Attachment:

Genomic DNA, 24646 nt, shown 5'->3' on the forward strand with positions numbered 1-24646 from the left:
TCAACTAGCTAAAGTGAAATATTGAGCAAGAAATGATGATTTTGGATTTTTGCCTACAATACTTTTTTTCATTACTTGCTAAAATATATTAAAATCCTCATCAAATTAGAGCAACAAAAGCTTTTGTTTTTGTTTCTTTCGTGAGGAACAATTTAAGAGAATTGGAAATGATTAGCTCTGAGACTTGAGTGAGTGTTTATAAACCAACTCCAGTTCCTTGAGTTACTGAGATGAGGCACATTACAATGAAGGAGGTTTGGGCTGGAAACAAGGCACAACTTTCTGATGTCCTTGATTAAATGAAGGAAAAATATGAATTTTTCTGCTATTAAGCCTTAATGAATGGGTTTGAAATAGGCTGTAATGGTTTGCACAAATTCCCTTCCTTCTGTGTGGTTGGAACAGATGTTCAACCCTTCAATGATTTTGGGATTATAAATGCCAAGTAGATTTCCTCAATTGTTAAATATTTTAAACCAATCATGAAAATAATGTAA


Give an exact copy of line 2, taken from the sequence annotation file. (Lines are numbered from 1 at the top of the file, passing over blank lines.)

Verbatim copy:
TCAACTAGCTAAAGTGAAATATTGAGCAAGAAATGATGATTTTGGATTTTTGCCTACAATACTTTTTTTCATTACTTGCTAAAATATATTAAAATCCTCATCAAATTAGAGCAACAAAAGCTTTTGTTTTTGTTTCTTTCGTGAGGAACAATTTAAGAGAATTGGAAATGATTAGCTCTGAGACTTGAGTGAGTGTTTATAAACCAACTCCAGTTCCTTGAGTTACTGAGATGAGGCACATTACAATGAAGGAGGTTTGGGCTGGAAACAAGGCACAACTTTCTGATGTCCTTGATTAAATGAAGGAAAAATATGAATTTTTCTGCTATTAAGCCTTAATGAATGGGTTTGAAATAGGCTGTAATGGTTTGCACAAATTCCCTTCCTTCTGTGTGGTTGGAACAGATGTTCAACCCTTCAATGATTTTGGGATTATAAATGCCAAGTAGATTTCCTCAATTGTTAAATATTTTAAACCAATCATGAAAATAATGTAA